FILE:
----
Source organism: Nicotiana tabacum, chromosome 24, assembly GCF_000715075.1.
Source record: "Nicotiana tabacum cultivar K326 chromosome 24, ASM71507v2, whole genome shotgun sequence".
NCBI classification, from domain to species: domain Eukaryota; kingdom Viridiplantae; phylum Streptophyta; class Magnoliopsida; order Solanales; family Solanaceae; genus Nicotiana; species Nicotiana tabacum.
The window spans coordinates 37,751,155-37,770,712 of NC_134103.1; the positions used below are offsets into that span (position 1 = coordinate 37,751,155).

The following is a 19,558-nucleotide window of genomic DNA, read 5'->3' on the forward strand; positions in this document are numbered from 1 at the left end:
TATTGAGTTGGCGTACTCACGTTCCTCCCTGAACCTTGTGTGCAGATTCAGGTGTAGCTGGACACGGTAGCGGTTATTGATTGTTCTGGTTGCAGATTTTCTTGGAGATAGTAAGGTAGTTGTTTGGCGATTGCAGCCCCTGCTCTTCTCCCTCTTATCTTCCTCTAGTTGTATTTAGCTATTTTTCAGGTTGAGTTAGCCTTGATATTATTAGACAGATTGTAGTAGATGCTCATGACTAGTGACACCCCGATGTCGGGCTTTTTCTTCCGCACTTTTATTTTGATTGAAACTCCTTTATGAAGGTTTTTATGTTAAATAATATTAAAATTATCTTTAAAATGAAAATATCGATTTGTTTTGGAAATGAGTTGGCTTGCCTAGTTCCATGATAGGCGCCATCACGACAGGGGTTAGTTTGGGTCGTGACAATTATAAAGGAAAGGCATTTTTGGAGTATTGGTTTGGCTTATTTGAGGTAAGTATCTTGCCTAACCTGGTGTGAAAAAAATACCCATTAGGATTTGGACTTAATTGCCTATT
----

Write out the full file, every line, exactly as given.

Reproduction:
Source organism: Nicotiana tabacum, chromosome 24, assembly GCF_000715075.1.
Source record: "Nicotiana tabacum cultivar K326 chromosome 24, ASM71507v2, whole genome shotgun sequence".
NCBI classification, from domain to species: domain Eukaryota; kingdom Viridiplantae; phylum Streptophyta; class Magnoliopsida; order Solanales; family Solanaceae; genus Nicotiana; species Nicotiana tabacum.
The window spans coordinates 37,751,155-37,770,712 of NC_134103.1; the positions used below are offsets into that span (position 1 = coordinate 37,751,155).

The following is a 19,558-nucleotide window of genomic DNA, read 5'->3' on the forward strand; positions in this document are numbered from 1 at the left end:
TATTGAGTTGGCGTACTCACGTTCCTCCCTGAACCTTGTGTGCAGATTCAGGTGTAGCTGGACACGGTAGCGGTTATTGATTGTTCTGGTTGCAGATTTTCTTGGAGATAGTAAGGTAGTTGTTTGGCGATTGCAGCCCCTGCTCTTCTCCCTCTTATCTTCCTCTAGTTGTATTTAGCTATTTTTCAGGTTGAGTTAGCCTTGATATTATTAGACAGATTGTAGTAGATGCTCATGACTAGTGACACCCCGATGTCGGGCTTTTTCTTCCGCACTTTTATTTTGATTGAAACTCCTTTATGAAGGTTTTTATGTTAAATAATATTAAAATTATCTTTAAAATGAAAATATCGATTTGTTTTGGAAATGAGTTGGCTTGCCTAGTTCCATGATAGGCGCCATCACGACAGGGGTTAGTTTGGGTCGTGACAATTATAAAGGAAAGGCATTTTTGGAGTATTGGTTTGGCTTATTTGAGGTAAGTATCTTGCCTAACCTGGTGTGAAAAAAATACCCATTAGGATTTGGACTTAATTGCCTATT